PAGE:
History

Chazey Court Farm

Proposed redevelopment at Chazey Court Farm has prompted a series of archaeological and building recording work carried out by Oxford Archaeology since 2002. The site is situated on a slightly elevated area of land in the northern floodplain of the River Thames on the Mapledurham Estate, some 2 miles upstream from the modern urban sprawl of Reading and Caversham.

The farm, now defunct has a number of significant and well preserved structures arranged on two sides of what was once a large farm yard. The brick barn is listed Grade I and a farmhouse range comprising 4 distinct structures, a half-timbered farmhouse, a brick farmhouse, a cruck frame structure and a brick structure possibly a stable; these are listed Grade II*. A programme of Dendro dating and Building Recording took place in 2003. This work proved that the barn dated to Spring 1611, and was contemporary with the timber framed farmhouse, and only slightly earlier than the raised cruck frame structure dated to autumn/winter 1611 which in turn was a few years earlier than the ‘stable’ that dated to winter 1614 / 1615. These buildings attest to a comprehensive building programme in the early 17th century. But what had prompted these works? This is where an edition of the Oxfordshire Record Society from 1925 dedicated to the history of Mapledurham helps.

 

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Chazey Court Farm was the site of the Manor of Mapledurham Chazey which has an entry in Domesday, and was the neighbouring estate to Mapledurham Gurney, a much larger estate. In 1582 Mapledurham Chazey was purchased by the Blount family, who owned Mapledurham Gurney, to increase their landholdings. It would appear that the Blount family saw no use for the old medieval manor structures, which were demolished and replaced by a new farm complex. Significant redevelopment of Mapledurham Gurney probably occured around the same period.

Excavations during 2008 and 2009, Managed by Ben Ford MIFA and led on-site by Steve Leech, located the remains of these demolished manorial structures and revealed details of the complexes development, probably from the late 12th century until their demolition in the 16th century. Earlier prehistoric evidence has added another intriguing dimension to the site.

 

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The excavated elements of the manorial complex consisted of buildings on 3 sides of a courtyard. Two of these were constructed using chalk and flint foundations with a standard width of c. 1m. The Hall was located to the East, with a Chamber House to the South and Kitchens to the North. The Hall started as a single roomed building (11m x 10m) with a large central hearth, this was later enlarged by the addition of equal sized rooms to the north and south, each measuring 4 x 10m, giving the final building a full length of 19m oriented N-S. In the southern room a series of hearths and evidence for subdivision of the space was recorded. From deposits associated with this remodelling the remains of complete unpainted plaster panels survived, the reverse of the panels show distinctive wattle impressions. These indicate that elements of the superstructure to the Hall were half-timbered with close-set studwork infilled with plastered panels.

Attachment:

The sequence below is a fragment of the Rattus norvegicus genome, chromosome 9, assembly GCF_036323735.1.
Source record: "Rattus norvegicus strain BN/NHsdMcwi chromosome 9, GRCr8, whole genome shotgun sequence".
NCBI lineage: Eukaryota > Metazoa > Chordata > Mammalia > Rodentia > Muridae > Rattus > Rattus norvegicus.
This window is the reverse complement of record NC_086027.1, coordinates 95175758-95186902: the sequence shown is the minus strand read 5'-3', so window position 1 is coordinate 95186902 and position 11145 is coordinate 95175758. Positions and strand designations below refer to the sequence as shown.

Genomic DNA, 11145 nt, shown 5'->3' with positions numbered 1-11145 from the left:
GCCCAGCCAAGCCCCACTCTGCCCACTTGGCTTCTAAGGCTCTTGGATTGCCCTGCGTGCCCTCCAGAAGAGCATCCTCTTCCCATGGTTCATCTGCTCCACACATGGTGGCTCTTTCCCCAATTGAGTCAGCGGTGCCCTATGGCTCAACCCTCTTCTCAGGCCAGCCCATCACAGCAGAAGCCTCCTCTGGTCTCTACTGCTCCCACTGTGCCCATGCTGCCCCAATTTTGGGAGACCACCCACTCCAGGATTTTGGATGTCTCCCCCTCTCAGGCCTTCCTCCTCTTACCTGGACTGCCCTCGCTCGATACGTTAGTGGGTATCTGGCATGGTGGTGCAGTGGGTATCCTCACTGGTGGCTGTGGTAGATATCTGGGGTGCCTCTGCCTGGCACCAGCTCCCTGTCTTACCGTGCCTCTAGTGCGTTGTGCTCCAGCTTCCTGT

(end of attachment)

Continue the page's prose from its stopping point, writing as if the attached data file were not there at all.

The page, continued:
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To the south of the Hall a E-W orintated stone building, slightly smaller than the Hall and measuring 7.5 m wide by 11.25m+ long (extending beyond the site limits) was recorded. On its N wall were two stone lined pits which probably served as Cess Pits or Garderobes. This structure was probably the Chamber House.

To the north of the Hall the remains of a separate building constructed from timber posts. This contained a succession of flint and tile floored ovens and indicate the position of the manorial Kitchens.

Short stretches of ditch to the north and south of the buildings combined with earthworks to the west indicate the entire manorial complex was enclosed. Elements of this enclosing ditch would have flooded but this should not be considered as a moat.

The medieval remains sit on top of a gravelly sand filled paleochannel, running broadly E-W which indicates a previous course of the Thames (or at least one of its channels). The current river course now runs to the south and east.

 

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A number of tree throws in this horizon yielded mixed date flint assemblages from the Mesolithic-Bronze Age. The southern edge of the channel is marked by a high point of the underlying gravels within which some potential deliberately dug Neolithic features were concentrated, one of which contained the disarticulated remains of a human skull.

Ben Ford and Steve Leech
Oxford Archaeology
September 2011